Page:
The Hispanic vote has become an increasingly prevalent topic of conversation as a higher percentage of this demographic shifts toward the Republican Party. Democrats previously enjoyed support from about 70% of Latinos – but that loyalty has dropped significantly in the last few years. With the Supreme Court ruling overturning Roe v. Wade, some have raised questions regarding how abortion might influence voting decisions among Latinos – especially in Florida.
Latinos and Abortion
Latinos make up about a quarter of the Sunshine State’s population, according to the most recent Census. Naturally, political candidates have eagerly courted – and both Republicans and Democrats are counting on – their votes. But attitudes about abortion among Hispanics tend to vary, and religion could play a significant part.
Alexandra Mandado, CEO and president of the Florida Planned Parenthood PAC, told Fox News Digital in an emailed statement that Latino voters “support access to safe, legal abortion and want to be able to control their own health care decisions without political interference.” However, a Pew Research poll found that 71% of Florida’s Hispanic population identified as Christians, indicating support for abortion might not be as strong as Mandado suggests.
“Hispanics tend to be very family-oriented. Many of them are Christians. They have strong moral convictions, and many of them, many are pro-life. And even the Democrat Hispanics, I believe, are becoming very increasingly uncomfortable with the Democrat Party and some of its policies, specifically on abortion,” said Lynda Bell, president of Florida Right to Life, during an interview with Fox. Abraham Enriquez, president of Bienvenido, a Hispanic conservative advocacy group, also chimed in, noting that Catholic churches were energized over this issue. He explained that “President Trump won 59% of Florida’s Catholic vote” in 2020.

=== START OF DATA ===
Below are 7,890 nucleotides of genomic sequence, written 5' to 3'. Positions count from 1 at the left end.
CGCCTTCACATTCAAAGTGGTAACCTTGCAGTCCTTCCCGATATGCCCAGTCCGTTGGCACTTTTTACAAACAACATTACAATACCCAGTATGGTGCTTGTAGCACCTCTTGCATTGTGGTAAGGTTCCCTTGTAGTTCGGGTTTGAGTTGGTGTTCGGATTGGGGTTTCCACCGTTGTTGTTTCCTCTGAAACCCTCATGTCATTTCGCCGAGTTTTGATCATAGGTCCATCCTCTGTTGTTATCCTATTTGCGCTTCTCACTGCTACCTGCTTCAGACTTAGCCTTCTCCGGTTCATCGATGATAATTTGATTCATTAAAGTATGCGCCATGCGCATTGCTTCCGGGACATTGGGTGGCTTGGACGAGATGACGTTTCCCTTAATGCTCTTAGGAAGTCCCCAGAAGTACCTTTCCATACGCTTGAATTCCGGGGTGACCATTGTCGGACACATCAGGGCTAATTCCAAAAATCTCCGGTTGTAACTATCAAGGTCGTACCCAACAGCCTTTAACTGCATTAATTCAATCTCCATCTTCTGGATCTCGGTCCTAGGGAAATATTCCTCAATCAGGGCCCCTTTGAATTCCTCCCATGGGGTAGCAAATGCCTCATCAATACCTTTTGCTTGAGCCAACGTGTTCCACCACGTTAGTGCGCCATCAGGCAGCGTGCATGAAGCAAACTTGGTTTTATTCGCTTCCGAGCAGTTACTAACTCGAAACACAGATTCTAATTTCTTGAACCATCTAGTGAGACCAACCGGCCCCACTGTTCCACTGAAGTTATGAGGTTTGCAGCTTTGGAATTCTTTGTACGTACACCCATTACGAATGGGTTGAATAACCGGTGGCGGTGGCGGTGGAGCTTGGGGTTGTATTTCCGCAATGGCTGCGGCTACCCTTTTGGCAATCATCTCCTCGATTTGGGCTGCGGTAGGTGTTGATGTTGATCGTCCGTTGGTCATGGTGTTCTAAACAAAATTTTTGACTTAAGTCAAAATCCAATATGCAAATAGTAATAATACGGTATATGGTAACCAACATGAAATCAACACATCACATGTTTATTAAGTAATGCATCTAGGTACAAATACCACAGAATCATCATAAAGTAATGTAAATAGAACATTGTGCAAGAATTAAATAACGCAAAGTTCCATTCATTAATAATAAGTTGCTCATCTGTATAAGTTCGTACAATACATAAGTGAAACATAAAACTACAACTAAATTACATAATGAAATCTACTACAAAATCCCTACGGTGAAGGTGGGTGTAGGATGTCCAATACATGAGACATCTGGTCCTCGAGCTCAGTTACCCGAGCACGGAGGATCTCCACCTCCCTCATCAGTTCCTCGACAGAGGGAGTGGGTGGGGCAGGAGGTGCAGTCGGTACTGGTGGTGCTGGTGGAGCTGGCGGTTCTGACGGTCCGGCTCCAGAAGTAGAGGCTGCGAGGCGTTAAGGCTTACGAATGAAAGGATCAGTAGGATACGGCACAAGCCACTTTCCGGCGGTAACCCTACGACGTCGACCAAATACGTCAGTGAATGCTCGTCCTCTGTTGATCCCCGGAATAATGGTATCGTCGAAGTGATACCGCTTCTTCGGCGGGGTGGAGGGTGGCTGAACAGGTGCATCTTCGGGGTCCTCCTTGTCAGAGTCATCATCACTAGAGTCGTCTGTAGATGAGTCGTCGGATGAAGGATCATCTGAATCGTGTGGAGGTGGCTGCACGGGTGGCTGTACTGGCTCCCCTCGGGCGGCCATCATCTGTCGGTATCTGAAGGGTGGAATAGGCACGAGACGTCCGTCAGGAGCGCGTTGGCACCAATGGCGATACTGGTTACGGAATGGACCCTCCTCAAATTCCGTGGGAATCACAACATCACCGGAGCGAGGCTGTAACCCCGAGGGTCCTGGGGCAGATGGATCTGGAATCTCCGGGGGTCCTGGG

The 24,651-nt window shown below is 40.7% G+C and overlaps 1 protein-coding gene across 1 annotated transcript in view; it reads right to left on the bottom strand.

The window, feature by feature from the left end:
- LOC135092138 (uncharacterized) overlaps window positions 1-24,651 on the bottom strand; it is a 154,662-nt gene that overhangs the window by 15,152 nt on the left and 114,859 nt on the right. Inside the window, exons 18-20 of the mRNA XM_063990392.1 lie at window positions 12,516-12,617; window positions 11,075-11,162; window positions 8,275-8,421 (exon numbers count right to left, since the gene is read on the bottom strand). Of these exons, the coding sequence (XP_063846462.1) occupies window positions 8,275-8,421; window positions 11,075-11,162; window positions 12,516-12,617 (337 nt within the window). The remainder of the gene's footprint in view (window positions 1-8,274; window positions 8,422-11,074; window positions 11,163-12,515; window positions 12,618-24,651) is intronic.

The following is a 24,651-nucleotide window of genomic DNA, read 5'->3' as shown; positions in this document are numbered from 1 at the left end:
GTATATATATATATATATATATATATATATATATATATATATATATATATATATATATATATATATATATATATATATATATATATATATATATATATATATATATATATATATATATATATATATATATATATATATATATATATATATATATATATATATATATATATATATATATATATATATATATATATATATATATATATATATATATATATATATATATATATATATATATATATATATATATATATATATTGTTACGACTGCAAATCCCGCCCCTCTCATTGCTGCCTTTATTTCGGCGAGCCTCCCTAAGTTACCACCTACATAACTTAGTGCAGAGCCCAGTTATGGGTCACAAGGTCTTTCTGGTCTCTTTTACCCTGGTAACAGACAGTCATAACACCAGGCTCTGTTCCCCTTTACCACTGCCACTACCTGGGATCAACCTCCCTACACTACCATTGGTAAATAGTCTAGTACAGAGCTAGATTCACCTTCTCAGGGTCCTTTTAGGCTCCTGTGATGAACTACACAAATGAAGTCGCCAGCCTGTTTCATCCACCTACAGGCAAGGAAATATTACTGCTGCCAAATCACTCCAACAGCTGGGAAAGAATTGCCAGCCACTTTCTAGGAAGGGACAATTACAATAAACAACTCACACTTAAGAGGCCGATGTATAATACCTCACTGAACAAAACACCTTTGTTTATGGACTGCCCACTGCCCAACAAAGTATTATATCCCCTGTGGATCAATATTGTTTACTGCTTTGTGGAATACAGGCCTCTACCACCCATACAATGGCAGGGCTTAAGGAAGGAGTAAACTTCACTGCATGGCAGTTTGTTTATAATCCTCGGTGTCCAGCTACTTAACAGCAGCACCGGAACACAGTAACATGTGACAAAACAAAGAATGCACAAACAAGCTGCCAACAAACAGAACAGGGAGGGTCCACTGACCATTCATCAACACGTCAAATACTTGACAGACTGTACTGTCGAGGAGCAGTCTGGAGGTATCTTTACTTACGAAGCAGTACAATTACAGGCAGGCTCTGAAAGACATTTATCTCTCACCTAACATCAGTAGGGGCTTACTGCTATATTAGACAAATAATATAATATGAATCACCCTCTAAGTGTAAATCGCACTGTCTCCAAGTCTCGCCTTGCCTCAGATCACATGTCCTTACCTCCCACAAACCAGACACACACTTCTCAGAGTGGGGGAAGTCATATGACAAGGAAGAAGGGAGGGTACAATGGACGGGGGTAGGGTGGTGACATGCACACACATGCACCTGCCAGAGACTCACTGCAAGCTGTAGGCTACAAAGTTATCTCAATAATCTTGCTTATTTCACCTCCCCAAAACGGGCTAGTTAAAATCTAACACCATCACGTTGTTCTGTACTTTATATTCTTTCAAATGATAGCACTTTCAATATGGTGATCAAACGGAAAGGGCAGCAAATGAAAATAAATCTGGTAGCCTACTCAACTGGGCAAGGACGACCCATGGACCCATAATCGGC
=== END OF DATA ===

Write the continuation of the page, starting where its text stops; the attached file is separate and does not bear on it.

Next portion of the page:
How Important Is Abortion to Latinos?
Abortion has become a more important issue for Hispanic Americans this year, following the Roe decision, but while many Latinos identify as pro-life, they may not necessarily wish this view to be reflected in the law. A survey from Hispanic civil rights and advocacy group UnidosUS and civic engagement organization Mi Familia Vota revealed that 70% of this demographic believed abortion should be legal regardless of their personal beliefs.
Still, even if most Latinos believe the procedure should be legal, it does not appear they are as extreme on the issue as many pro-abortion activists and politicians. For example, in Miami-Dade county, where Hispanics make up about 71% of the population, the school board voted last month to prohibit two controversial sex education textbooks that went into detail about abortion procedures and contraception.
Even so, it does not appear that abortion is as big a sticking point as the other concerns that all Americans are facing. Crime, gun violence, inflation, and jobs were all major issues according to the survey conducted by the two advocacy groups. In the end, it will likely be these topics that have the most influence on the voting decisions of Latinos in November.